WRNJ interviewed Dr. Frank Fischel, Mountain View principal, about the school's recent honor as one of the top 10 schools in the country in First In Math.
Below are two clips from that interview, courtesy of WRNJ.
Music in the air
This spring, Mountain View students filled the air with music.
Students participated in three special events over the past several weeks, highlighted by the show choir’s performance at the Music in the Parks Festival in Bethlehem, Pennsylvania. The choir earned a “superior” rating – the highest rating the festival awards and the first “superior” rating in show choir history. The students performed two songs that they selected: the uplifting “Happy” by Pharrell Williams and “Home” by Phillip Phillips, an American Idol winner.
The show choir was judged on categories such as vocal quality, intonation, choreography, rhythm, and professionalism.
After performing, the students spent the afternoon at Dorney Park before returning for the festival awards where they learned of their achievement.
“They were amazed, they were thrilled,” said music teacher Laura Rutan. “We scored higher than the middle schools and some high schools that were there.”
The members of the show choir, all fourth- and fifth-graders, select their own music every year. For the spring concert, the students performed two additionl songs: “Let It Be” by The Beatles and “Celebration” by KC & The Sunshine Band.
“They have an incredible wealth of knowledge of music,” said Ms. Rutan. “It’s not just popular music from their generation. A lot of these kids take dance lessons or private music lessons and are exposed to so many different genres. Plus, they hear what their parents listen to and take it all in. They’re a special bunch of kids.”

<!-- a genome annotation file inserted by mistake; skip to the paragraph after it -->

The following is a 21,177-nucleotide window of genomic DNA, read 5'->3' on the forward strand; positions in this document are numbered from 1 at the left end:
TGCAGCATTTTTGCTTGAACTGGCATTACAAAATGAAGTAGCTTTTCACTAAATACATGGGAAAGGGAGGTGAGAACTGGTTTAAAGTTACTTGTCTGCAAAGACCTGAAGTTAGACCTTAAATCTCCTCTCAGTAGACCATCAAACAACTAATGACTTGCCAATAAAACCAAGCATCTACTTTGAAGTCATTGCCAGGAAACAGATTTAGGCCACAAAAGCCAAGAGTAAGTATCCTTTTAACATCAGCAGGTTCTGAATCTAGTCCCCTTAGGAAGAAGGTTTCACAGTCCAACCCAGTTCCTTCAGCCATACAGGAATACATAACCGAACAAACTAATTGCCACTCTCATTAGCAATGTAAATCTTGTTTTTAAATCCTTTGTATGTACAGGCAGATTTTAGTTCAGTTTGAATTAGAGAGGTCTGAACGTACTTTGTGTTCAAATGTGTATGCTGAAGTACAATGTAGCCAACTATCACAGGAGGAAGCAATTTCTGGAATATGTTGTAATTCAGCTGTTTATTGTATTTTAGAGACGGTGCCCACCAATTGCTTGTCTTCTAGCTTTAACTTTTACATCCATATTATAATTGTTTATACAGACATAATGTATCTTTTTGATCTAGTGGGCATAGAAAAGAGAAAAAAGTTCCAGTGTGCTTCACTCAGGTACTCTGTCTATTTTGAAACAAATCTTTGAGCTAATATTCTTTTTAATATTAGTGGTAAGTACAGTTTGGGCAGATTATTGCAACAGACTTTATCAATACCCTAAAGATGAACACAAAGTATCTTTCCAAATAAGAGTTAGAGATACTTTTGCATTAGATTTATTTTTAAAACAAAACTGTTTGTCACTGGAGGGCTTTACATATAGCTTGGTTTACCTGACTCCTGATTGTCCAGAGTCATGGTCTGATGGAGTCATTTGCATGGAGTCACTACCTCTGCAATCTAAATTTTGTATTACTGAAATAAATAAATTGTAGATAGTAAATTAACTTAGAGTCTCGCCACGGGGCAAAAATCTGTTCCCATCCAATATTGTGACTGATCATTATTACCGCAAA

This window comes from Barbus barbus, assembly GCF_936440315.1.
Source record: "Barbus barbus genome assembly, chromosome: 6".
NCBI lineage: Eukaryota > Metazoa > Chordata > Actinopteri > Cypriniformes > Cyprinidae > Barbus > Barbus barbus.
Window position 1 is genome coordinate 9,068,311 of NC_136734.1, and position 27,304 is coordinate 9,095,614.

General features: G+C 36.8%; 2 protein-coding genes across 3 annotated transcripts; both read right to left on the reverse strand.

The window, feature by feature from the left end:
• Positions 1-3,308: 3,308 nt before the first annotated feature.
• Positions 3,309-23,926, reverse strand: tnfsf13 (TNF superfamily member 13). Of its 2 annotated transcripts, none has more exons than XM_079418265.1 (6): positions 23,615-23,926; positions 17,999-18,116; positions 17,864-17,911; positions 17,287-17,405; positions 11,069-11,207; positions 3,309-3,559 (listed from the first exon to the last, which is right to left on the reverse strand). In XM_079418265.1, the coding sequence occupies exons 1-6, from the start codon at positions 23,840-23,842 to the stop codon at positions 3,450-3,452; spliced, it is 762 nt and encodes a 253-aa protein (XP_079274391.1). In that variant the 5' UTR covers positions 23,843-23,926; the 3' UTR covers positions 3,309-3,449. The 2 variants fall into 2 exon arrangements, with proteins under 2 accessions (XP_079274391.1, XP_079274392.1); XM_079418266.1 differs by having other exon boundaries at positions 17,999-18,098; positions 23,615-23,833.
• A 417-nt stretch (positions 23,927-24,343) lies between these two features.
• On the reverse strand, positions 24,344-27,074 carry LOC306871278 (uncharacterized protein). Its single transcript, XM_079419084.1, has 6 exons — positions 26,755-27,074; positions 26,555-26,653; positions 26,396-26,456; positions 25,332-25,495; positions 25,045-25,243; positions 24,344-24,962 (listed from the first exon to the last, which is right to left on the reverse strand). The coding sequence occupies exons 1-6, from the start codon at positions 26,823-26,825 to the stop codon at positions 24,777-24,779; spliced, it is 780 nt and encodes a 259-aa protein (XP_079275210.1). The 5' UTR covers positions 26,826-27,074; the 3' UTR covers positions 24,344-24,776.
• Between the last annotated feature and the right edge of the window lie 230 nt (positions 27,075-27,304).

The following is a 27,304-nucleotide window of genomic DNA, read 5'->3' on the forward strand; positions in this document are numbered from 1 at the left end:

Ms. Rutan directed many of the same students in the fifth grade musical, “Pirates 2: The Hidden Treasure.” The production is a sequel to “Pirates” which Ms. Rutan directed here at Mountain View six years ago. “Pirates 2” follows a group of treasure-seeking buccaneers who find themselves stranded on a deserted island and come to realize through the course of their musical adventures that their real treasure is friendship and family.
The musical was presented on June 3.
Singing and dancing took a backseat to rhythm a few days later when guest percussionist Josh Robinson made a return visit on June 8-11. His presentation was part of the Language of Music, a four-day artist in residence program from Young Audiences of New Jersey and Pennsylvania. Sponsored by the Flanders PTA once again, the program allowed students to explore the world of drumming. Using four simple words, students created various rhythms which they said, clapped, created movement individually and with a partner, and played on drums
The students, with the help of art teacher Laura Murdoch, also were taught how to make a drum using a five gallon bucket, packing tape, and duct tape. They designed their drums to show their own styles and creativity.
This was the third year that Mr. Robinson has been to Mountain View.
Taped to a wall for a good cause
Rob Greene recently found himself in a pretty sticky situation. Mountain View’s school psychologist was taped to a wall in the gym for charity. The physics-defying fundraiser made more than $1,000 to benefit the Elle Foundation, a local organization that grants wishes to seriously-ill children.
Mountain View students received strips of plastic tape (for $1 each) that they then personally affixed to Mr. Greene.
Physical education teachers Mike Schwartz and Mike Guli ran the event, with foundation founders Laurie and Dean Richmond there for support and encouragement.
“I think the kids learned the personal rewards of donating to charity and specifically donating to a charity that helps other kids,” said Mr. Schwartz. “It was a fun way to support such an important and worthwhile cause.”
This is the fourth year in which Mountain View has raised money for the foundation, which was named after the Richmonds’ daughter who lost a five-year battle with a rare form of brain cancer in 2008.
About 40 rolls of tape were used to suspend Mr. Greene, who decorated the wall for about an hour and a half.